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Home > News & Insights > Data Governance Insights > eReceipts, The Irish Supervisory Authority’s Guidance on Using Personal Data Correctly

eReceipts, The Irish Supervisory Authority’s Guidance on Using Personal Data Correctly

The Data Protection Commissioner (DPC) recently rereleased guidance on the increasingly popular use of eReceipts by organisations.  When used correctly they can be a convenient means by which a record of payment for a product or service can be provided. However, when misused, they can annoy customers, breach ePrivacy regulations and leave organisations open to fines, loss of reputation and diminished goodwill. In this article we will look at the practical steps organisations can take to ensure the technology is used correctly, the regulations that govern their use, and the stated preferences of the DPC.

The logic behind using eReceipts:

Organisations can use eReceipts to offer customers an emailed copy of the receipt for a transaction. This replaces the printing of a paper version that can be easily lost or destroyed. As well as helping shoppers keep track of their spending, eReceipts may save time and money for businesses during the holiday season.

Gathering contact details of customers is a potential strategic advantage for a business.  Email addresses can be a valuable resource for marketing purposes. However, this represents a secondary purpose for processing the email address (other than the provision of a receipt) and requires certain actions to be taken by the organisation before using the data for such a purpose.

Requirements of the GDPR and ePrivacy:

When the EU adopted the General Data Protection Regulation (GDPR) in 2016, it was intended that the ePrivacy Regulation would also be updated in time for both to become applicable in 2018. However, the update of the ePrivacy regulation of 2002 is still making its way through the difficult revision process and it will be sometime in 2020 at the earliest before it is approved.

Under the current Irish rules, (S.I. No 336/2011), direct marketing via email is possible under two different lawful bases:

  • Where affirmative consent is gathered from the customer to receive marketing;
  • Under legitimate interest, when relying on the existing relationship with a customer through them having already purchased goods or services, the organisation can communicate regarding similar good or services. This is sometimes called the ‘soft opt-in’.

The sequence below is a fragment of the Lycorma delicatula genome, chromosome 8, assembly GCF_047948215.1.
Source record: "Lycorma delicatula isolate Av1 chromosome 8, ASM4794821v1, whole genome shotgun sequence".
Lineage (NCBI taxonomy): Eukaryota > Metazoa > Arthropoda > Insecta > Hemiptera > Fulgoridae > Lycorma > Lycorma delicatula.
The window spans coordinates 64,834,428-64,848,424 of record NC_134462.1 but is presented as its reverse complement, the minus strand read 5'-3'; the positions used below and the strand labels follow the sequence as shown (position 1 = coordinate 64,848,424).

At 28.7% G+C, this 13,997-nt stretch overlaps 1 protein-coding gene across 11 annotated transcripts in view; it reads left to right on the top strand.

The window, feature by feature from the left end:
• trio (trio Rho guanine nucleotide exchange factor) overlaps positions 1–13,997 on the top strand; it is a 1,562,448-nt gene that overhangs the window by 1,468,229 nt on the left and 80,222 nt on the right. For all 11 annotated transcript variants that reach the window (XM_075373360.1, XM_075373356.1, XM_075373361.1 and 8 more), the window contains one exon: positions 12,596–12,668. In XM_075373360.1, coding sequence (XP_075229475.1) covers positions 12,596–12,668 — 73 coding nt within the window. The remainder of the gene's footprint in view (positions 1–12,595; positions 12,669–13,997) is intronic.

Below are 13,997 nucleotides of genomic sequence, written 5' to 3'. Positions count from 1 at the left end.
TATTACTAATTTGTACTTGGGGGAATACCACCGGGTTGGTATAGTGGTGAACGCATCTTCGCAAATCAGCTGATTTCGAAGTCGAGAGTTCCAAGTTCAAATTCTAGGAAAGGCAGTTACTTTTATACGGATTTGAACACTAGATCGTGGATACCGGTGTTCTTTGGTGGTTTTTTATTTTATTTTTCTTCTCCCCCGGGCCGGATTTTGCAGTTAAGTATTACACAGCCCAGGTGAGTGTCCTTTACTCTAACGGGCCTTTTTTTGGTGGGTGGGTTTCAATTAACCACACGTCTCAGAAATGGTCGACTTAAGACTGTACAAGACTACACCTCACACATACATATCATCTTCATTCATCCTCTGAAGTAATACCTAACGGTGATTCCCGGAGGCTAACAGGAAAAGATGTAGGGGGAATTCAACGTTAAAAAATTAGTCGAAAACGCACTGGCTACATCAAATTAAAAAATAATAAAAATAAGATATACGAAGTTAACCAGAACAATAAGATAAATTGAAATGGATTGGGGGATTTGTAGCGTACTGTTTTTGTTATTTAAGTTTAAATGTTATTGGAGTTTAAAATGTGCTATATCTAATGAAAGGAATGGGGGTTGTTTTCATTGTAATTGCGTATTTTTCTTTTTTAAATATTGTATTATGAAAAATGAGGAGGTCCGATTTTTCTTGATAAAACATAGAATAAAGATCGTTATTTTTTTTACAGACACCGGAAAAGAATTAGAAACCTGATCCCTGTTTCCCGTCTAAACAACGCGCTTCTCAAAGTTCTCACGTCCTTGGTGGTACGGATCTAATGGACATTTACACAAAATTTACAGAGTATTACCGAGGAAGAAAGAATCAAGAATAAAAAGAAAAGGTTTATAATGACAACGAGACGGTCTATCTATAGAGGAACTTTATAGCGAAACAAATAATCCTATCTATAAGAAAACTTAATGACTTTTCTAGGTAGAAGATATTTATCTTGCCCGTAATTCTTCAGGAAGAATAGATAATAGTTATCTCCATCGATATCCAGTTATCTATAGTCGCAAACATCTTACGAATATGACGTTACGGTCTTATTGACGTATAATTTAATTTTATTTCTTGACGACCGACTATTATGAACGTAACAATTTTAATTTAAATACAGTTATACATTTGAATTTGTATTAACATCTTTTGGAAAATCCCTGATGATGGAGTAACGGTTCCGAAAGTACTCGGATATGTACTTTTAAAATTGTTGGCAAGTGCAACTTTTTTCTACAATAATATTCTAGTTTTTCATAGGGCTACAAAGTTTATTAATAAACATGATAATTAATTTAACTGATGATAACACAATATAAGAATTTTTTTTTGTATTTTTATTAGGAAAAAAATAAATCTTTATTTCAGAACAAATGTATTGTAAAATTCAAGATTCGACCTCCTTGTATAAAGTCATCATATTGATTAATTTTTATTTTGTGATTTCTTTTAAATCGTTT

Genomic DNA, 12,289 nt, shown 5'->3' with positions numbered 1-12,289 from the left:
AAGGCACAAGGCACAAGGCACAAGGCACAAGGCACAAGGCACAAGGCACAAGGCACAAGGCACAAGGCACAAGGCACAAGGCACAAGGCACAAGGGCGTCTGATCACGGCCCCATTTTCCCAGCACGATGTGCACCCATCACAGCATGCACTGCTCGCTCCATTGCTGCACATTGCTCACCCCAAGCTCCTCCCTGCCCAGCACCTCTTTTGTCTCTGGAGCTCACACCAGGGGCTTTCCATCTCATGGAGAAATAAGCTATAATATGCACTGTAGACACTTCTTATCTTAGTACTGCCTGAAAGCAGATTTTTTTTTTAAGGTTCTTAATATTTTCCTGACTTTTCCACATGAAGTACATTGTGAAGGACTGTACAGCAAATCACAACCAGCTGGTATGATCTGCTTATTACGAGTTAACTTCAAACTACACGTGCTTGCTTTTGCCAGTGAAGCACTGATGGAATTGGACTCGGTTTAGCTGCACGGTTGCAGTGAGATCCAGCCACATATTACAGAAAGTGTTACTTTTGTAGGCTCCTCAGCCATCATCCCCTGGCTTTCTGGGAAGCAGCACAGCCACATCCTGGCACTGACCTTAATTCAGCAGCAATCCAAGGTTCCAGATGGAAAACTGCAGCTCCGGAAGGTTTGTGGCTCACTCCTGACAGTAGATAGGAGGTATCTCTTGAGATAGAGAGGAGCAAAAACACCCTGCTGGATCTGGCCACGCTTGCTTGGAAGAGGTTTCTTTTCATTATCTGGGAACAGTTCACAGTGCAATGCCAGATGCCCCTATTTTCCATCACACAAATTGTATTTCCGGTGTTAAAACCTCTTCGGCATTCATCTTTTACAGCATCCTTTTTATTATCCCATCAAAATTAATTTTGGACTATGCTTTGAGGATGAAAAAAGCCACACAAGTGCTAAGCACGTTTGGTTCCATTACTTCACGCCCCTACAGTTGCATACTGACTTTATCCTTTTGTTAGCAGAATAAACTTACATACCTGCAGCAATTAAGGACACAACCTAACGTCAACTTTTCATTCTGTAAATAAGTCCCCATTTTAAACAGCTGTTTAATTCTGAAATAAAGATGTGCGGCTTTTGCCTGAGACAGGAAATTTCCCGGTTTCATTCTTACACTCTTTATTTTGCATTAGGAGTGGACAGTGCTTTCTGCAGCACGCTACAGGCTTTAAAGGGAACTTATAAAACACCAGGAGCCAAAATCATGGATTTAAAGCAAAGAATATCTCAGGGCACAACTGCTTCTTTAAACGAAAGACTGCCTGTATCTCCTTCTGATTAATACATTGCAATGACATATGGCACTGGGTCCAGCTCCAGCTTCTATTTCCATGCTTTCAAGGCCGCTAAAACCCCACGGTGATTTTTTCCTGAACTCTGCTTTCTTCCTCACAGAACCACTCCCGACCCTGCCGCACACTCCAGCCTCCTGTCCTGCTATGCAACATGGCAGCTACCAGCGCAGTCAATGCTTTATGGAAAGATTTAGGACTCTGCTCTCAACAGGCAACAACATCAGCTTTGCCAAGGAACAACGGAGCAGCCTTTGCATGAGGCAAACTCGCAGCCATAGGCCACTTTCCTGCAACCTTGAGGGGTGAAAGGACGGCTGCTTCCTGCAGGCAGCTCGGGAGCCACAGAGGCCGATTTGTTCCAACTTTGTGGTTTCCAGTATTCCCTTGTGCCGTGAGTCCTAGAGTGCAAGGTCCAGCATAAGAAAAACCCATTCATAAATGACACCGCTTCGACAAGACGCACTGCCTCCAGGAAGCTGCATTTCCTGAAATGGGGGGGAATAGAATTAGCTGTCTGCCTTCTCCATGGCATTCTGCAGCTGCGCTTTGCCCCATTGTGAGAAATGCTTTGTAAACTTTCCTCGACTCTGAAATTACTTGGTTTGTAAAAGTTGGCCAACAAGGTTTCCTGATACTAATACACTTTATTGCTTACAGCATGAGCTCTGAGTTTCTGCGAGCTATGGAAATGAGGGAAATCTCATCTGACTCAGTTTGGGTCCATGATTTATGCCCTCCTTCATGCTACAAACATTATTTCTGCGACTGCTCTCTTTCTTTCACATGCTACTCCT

If availing of the latter option, there are strict rules to permit this and these are clearly set out in the guidance from the DPC:

  1. A) The product or service being marketed is the organisation’s own product or service;
  2. B) The product or service being marketed is of a kind similar to that which has already been sold to the customer at the time their contact details were obtained;
  3. C) At the time the personal details were collected, the customer was given the opportunity to object, in an easy manner and without charge, to their use for marketing purposes;
  4. D) Each time a marketing message is sent, the customer is given the right to object to receipt of further messages; and
  5. E) The sale of the product or service occurred not more than twelve months prior to the sending of the electronic marketing communication or, where applicable, the contact details were used for the sending of an electronic marketing communication in that twelve-month period.

However, the DPC prefers, as best practice, that marketing departments rely on an affirmative opt-in rather than a demonstration that a customer was informed and did not opt-out.

What this means for organisations:

Firstly, organisations should be transparent and upfront, informing the customer if they intend to use the email provided for the purpose of receiving an eReceipt, e.g., for additional marketing purposes (the ‘no surprises’ rule). This information must include the identity and details of the seller, details of the seller’s Data Protection Officer if they have one, the purpose and lawful basis of processing, retention periods and information on the customers’ rights to access their data, rectify errors and have their data erased. Such data can be also provided on the emailed receipt.

Secondly, organisations should ensure that the device used for collecting the email address also gives a clear option to (ideally) opt-in for such marketing purposes which should also be clearly explained (note: This would also allow the broader marketing of products or services than if ‘opt-out’ was being used).

Thirdly, organisations must make sure they can efficiently manage the recording of the giving (and any withdrawal) of consent, as well as all necessary information relating to the marketing purpose provided at the time consent was given. Remember – under GDPR Art 7.3 – the onus is on the organisation to be able to demonstrate compliance and it must be as easy as for the customer to withdraw consent as it was to give it. Do not underestimate the challenges that can be involved as well as the potential penalties for failing to manage consent correctly (up to 5,000 Euro for each marketing email incorrectly sent!).

Lastly, remember the giving of consent or the lack of any action to unsubscribe does not mean the right to market to a customer is perpetual. The DPC states that 12 months is an appropriate period after which time marketing should cease unless the relationship is renewed, or consent is again given.

If you need any assistance with reviewing your existing policies and procedures or designing a future move to eReceipts, please do not hesitate to contact one of our advisors who can assist with compliance.

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